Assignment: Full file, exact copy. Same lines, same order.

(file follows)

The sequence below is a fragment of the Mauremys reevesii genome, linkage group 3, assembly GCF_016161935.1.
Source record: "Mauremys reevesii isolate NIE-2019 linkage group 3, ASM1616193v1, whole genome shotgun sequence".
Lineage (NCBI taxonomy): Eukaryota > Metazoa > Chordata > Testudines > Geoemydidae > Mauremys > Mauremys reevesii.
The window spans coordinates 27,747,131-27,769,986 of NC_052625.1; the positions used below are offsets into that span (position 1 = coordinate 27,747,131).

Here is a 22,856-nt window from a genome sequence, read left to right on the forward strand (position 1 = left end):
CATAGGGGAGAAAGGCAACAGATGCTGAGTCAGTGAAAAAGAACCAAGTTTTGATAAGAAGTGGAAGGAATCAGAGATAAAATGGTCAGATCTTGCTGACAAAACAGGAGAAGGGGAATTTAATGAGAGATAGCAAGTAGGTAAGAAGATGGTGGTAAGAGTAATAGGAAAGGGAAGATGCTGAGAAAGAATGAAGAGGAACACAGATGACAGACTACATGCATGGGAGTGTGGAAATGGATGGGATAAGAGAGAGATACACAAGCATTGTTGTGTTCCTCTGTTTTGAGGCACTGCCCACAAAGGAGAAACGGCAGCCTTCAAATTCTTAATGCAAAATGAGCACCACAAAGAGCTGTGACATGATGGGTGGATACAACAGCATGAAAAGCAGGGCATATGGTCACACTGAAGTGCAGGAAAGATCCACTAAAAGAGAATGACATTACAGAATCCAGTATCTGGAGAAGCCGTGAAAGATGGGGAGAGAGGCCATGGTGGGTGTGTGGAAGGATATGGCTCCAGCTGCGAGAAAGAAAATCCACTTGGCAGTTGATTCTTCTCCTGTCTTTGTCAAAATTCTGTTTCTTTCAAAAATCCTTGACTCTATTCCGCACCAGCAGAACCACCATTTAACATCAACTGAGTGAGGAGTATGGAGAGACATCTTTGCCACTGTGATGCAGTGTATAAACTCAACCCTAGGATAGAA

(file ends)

The sequence below is a fragment of the Mauremys reevesii genome, linkage group 3, assembly GCF_016161935.1.
Source record: "Mauremys reevesii isolate NIE-2019 linkage group 3, ASM1616193v1, whole genome shotgun sequence".
Lineage (NCBI taxonomy): Eukaryota > Metazoa > Chordata > Testudines > Geoemydidae > Mauremys > Mauremys reevesii.
The window spans coordinates 27,747,131-27,769,986 of NC_052625.1; the positions used below are offsets into that span (position 1 = coordinate 27,747,131).

Here is a 22,856-nt window from a genome sequence, read left to right on the forward strand (position 1 = left end):
CATAGGGGAGAAAGGCAACAGATGCTGAGTCAGTGAAAAAGAACCAAGTTTTGATAAGAAGTGGAAGGAATCAGAGATAAAATGGTCAGATCTTGCTGACAAAACAGGAGAAGGGGAATTTAATGAGAGATAGCAAGTAGGTAAGAAGATGGTGGTAAGAGTAATAGGAAAGGGAAGATGCTGAGAAAGAATGAAGAGGAACACAGATGACAGACTACATGCATGGGAGTGTGGAAATGGATGGGATAAGAGAGAGATACACAAGCATTGTTGTGTTCCTCTGTTTTGAGGCACTGCCCACAAAGGAGAAACGGCAGCCTTCAAATTCTTAATGCAAAATGAGCACCACAAAGAGCTGTGACATGATGGGTGGATACAACAGCATGAAAAGCAGGGCATATGGTCACACTGAAGTGCAGGAAAGATCCACTAAAAGAGAATGACATTACAGAATCCAGTATCTGGAGAAGCCGTGAAAGATGGGGAGAGAGGCCATGGTGGGTGTGTGGAAGGATATGGCTCCAGCTGCGAGAAAGAAAATCCACTTGGCAGTTGATTCTTCTCCTGTCTTTGTCAAAATTCTGTTTCTTTCAAAAATCCTTGACTCTATTCCGCACCAGCAGAACCACCATTTAACATCAACTGAGTGAGGAGTATGGAGAGACATCTTTGCCACTGTGATGCAGTGTATAAACTCAACCCTAGGATAGAA